The writer-director talks about his new film, co-starring Denzel Washington, and reveals how it felt to work without his brother, Ethan, for the first time in nearly 40 years

It might be the unlucky play for British theatre rep types. But for movie directors, Macbeth has been a talisman, a fascinating and liberating challenge – for Akira Kurosawa, with his version, Throne of Blood; for Roman Polanski; and for Justin Kurzel. Even Orson Welles’s once-scorned movie version from 1948, with its quaint Scottish accents, is admired today for its lo-fi energy.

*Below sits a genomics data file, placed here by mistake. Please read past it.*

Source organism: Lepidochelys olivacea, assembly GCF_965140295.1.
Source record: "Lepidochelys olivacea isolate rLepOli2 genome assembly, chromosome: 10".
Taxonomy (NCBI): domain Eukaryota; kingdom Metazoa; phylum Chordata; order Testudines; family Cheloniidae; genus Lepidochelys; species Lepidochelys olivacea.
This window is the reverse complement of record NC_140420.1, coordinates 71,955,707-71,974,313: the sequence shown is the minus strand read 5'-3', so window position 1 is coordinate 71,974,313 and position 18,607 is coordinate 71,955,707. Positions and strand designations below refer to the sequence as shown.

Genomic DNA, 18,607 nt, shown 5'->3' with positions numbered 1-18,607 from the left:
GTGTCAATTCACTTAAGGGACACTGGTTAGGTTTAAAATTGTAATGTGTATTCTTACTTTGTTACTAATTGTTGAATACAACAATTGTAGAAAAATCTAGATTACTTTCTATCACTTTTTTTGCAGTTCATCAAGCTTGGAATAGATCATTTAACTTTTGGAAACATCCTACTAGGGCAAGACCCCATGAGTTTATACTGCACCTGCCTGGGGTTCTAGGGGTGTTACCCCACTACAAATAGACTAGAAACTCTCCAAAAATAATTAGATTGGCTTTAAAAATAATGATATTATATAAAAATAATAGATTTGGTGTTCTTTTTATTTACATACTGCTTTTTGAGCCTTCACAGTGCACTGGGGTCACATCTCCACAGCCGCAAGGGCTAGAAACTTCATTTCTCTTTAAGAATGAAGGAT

Now, Joel Coen, the co-creator of masterpieces such as Fargo, The Big Lebowski, A Serious Man and No Country for Old Men, has directed a starkly brilliant version entitled The Tragedy of Macbeth, shot in high-contrast black and white, an eerie nightmare of clarity and purity, with Denzel Washington as Macbeth and Frances McDormand (Coen’s wife) as Lady Macbeth.

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